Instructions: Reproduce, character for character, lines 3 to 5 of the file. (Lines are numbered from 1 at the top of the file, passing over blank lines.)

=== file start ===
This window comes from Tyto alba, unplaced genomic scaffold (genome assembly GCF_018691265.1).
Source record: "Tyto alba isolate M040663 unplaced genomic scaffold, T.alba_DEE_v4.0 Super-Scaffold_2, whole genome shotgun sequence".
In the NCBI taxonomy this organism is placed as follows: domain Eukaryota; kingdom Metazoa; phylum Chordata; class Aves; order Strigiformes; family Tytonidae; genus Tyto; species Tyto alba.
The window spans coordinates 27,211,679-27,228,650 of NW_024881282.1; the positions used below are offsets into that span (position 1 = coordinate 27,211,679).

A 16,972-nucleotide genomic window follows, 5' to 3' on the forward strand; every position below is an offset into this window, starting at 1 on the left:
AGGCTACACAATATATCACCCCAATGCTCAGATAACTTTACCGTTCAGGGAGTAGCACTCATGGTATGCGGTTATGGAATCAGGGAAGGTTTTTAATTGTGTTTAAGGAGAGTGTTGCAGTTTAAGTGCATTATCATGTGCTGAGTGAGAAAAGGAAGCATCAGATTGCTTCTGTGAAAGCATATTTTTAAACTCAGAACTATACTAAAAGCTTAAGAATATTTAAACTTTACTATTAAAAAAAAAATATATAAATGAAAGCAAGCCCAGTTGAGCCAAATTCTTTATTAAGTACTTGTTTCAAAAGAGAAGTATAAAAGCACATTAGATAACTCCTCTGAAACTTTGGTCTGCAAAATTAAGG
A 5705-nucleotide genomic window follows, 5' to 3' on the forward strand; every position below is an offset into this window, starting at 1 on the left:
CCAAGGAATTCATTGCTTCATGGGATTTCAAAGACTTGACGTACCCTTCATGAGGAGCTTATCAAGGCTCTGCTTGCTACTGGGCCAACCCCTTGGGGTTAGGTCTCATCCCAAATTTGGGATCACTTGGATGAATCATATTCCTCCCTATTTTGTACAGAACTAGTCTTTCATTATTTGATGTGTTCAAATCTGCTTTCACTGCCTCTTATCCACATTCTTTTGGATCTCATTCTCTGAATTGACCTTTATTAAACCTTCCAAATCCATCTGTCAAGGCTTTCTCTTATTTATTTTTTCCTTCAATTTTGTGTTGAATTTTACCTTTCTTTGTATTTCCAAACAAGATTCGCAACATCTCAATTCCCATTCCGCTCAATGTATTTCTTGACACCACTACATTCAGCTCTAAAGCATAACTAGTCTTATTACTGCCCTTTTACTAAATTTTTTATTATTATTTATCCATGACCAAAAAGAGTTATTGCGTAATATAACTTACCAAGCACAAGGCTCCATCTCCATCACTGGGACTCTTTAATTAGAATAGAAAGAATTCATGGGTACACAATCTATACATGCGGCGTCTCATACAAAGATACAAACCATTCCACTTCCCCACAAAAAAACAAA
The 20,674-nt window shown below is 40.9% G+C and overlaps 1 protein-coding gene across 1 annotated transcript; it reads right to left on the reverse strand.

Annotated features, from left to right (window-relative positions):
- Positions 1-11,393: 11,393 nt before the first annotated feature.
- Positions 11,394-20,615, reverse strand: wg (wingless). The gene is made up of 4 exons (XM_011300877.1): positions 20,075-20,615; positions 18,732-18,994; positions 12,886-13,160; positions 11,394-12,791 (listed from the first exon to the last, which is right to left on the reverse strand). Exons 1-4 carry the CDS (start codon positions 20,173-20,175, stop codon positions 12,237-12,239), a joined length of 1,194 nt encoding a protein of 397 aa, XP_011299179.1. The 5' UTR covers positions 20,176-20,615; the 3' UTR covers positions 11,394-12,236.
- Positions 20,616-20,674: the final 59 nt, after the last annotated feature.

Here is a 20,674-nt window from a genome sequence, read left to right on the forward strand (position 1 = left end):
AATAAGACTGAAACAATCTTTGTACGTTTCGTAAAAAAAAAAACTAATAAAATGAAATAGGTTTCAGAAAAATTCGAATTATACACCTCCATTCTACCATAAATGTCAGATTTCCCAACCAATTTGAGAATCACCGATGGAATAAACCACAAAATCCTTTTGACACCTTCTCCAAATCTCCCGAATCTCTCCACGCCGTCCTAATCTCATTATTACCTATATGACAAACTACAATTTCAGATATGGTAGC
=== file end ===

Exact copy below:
In the NCBI taxonomy this organism is placed as follows: domain Eukaryota; kingdom Metazoa; phylum Chordata; class Aves; order Strigiformes; family Tytonidae; genus Tyto; species Tyto alba.
The window spans coordinates 27,211,679-27,228,650 of NW_024881282.1; the positions used below are offsets into that span (position 1 = coordinate 27,211,679).

A 16,972-nucleotide genomic window follows, 5' to 3' on the forward strand; every position below is an offset into this window, starting at 1 on the left: